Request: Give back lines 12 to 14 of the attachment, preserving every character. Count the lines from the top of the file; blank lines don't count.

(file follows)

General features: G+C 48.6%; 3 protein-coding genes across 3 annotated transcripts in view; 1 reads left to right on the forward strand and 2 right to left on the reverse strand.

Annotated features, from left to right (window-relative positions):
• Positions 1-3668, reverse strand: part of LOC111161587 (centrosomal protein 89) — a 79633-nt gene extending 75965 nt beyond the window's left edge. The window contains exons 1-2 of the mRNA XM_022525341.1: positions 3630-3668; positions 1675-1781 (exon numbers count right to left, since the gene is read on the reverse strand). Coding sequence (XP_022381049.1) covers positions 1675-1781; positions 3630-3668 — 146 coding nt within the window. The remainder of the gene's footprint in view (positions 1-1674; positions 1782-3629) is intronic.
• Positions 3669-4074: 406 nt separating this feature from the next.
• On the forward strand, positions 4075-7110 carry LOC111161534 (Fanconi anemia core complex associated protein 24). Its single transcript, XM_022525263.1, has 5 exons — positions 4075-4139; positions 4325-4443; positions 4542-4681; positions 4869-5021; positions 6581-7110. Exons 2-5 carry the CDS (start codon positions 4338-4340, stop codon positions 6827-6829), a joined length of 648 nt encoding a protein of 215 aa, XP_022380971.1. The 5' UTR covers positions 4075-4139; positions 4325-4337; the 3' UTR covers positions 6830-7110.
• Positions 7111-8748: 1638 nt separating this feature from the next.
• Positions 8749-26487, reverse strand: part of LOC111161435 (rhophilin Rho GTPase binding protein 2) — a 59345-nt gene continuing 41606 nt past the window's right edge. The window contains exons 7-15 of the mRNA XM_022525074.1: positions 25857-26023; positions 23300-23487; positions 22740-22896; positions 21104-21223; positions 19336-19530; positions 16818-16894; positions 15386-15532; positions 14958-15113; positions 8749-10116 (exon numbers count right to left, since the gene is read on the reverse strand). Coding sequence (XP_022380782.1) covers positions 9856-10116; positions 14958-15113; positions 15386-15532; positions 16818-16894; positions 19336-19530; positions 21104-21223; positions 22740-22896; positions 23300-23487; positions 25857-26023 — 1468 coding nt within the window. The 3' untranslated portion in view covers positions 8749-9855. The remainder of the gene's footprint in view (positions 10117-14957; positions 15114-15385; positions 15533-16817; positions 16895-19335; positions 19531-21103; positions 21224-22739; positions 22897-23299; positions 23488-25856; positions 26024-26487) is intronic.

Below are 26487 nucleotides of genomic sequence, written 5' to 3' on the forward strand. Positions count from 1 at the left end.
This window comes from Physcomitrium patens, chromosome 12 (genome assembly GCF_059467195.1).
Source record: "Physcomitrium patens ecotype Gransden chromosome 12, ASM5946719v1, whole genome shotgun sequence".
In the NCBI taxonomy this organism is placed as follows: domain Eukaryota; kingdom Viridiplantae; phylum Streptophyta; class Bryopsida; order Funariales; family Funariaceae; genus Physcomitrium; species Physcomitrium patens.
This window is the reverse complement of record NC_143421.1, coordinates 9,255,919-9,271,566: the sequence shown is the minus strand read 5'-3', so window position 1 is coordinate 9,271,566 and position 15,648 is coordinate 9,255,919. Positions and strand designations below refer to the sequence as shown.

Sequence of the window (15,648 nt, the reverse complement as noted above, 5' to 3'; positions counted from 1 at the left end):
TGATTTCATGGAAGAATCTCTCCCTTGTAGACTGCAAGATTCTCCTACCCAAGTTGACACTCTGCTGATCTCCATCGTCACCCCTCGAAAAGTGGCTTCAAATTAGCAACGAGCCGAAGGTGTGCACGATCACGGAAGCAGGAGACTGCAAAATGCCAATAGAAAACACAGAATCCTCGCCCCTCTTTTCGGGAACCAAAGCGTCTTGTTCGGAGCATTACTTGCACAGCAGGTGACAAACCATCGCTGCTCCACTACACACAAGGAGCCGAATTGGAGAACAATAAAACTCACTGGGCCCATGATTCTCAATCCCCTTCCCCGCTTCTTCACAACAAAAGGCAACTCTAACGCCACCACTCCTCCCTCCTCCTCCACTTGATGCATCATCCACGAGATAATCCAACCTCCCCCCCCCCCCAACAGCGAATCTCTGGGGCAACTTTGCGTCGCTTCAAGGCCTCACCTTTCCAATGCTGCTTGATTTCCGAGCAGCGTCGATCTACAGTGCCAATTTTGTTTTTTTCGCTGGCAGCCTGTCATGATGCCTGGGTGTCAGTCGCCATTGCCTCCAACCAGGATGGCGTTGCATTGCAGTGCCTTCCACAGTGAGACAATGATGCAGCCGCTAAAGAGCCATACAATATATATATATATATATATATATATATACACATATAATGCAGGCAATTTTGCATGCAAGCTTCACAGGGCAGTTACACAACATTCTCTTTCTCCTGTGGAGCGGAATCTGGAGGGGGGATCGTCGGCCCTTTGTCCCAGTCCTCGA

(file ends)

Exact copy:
This window is the reverse complement of record NC_143421.1, coordinates 9,255,919-9,271,566: the sequence shown is the minus strand read 5'-3', so window position 1 is coordinate 9,271,566 and position 15,648 is coordinate 9,255,919. Positions and strand designations below refer to the sequence as shown.

Sequence of the window (15,648 nt, the reverse complement as noted above, 5' to 3'; positions counted from 1 at the left end):
TGATTTCATGGAAGAATCTCTCCCTTGTAGACTGCAAGATTCTCCTACCCAAGTTGACACTCTGCTGATCTCCATCGTCACCCCTCGAAAAGTGGCTTCAAATTAGCAACGAGCCGAAGGTGTGCACGATCACGGAAGCAGGAGACTGCAAAATGCCAATAGAAAACACAGAATCCTCGCCCCTCTTTTCGGGAACCAAAGCGTCTTGTTCGGAGCATTACTTGCACAGCAGGTGACAAACCATCGCTGCTCCACTACACACAAGGAGCCGAATTGGAGAACAATAAAACTCACTGGGCCCATGATTCTCAATCCCCTTCCCCGCTTCTTCACAACAAAAGGCAACTCTAACGCCACCACTCCTCCCTCCTCCTCCACTTGATGCATCATCCACGAGATAATCCAACCTCCCCCCCCCCCCAACAGCGAATCTCTGGGGCAACTTTGCGTCGCTTCAAGGCCTCACCTTTCCAATGCTGCTTGATTTCCGAGCAGCGTCGATCTACAGTGCCAATTTTGTTTTTTTCGCTGGCAGCCTGTCATGATGCCTGGGTGTCAGTCGCCATTGCCTCCAACCAGGATGGCGTTGCATTGCAGTGCCTTCCACAGTGAGACAATGATGCAGCCGCTAAAGAGCCATACAATATATATATATATATATATATATATATACACATATAATGCAGGCAATTTTGCATGCAAGCTTCACAGGGCAGTTACACAACATTCTCTTTCTCCTGTGGAGCGGAATCTGGAGGGGGGATCGTCGGCCCTTTGTCCCAGTCCTCGA